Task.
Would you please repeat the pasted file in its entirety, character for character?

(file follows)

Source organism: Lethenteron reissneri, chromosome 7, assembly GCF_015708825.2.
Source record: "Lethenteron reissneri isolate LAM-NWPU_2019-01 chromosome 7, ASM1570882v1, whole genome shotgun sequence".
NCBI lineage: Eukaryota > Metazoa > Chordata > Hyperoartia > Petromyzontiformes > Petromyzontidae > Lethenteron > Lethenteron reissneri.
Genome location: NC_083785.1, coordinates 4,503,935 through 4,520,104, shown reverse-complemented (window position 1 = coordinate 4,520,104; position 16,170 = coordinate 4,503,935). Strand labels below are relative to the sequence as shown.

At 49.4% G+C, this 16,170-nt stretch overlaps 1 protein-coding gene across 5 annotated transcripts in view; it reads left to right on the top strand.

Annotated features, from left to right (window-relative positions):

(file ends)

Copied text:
Source organism: Lethenteron reissneri, chromosome 7, assembly GCF_015708825.2.
Source record: "Lethenteron reissneri isolate LAM-NWPU_2019-01 chromosome 7, ASM1570882v1, whole genome shotgun sequence".
NCBI lineage: Eukaryota > Metazoa > Chordata > Hyperoartia > Petromyzontiformes > Petromyzontidae > Lethenteron > Lethenteron reissneri.
Genome location: NC_083785.1, coordinates 4,503,935 through 4,520,104, shown reverse-complemented (window position 1 = coordinate 4,520,104; position 16,170 = coordinate 4,503,935). Strand labels below are relative to the sequence as shown.

At 49.4% G+C, this 16,170-nt stretch overlaps 1 protein-coding gene across 5 annotated transcripts in view; it reads left to right on the top strand.

Annotated features, from left to right (window-relative positions):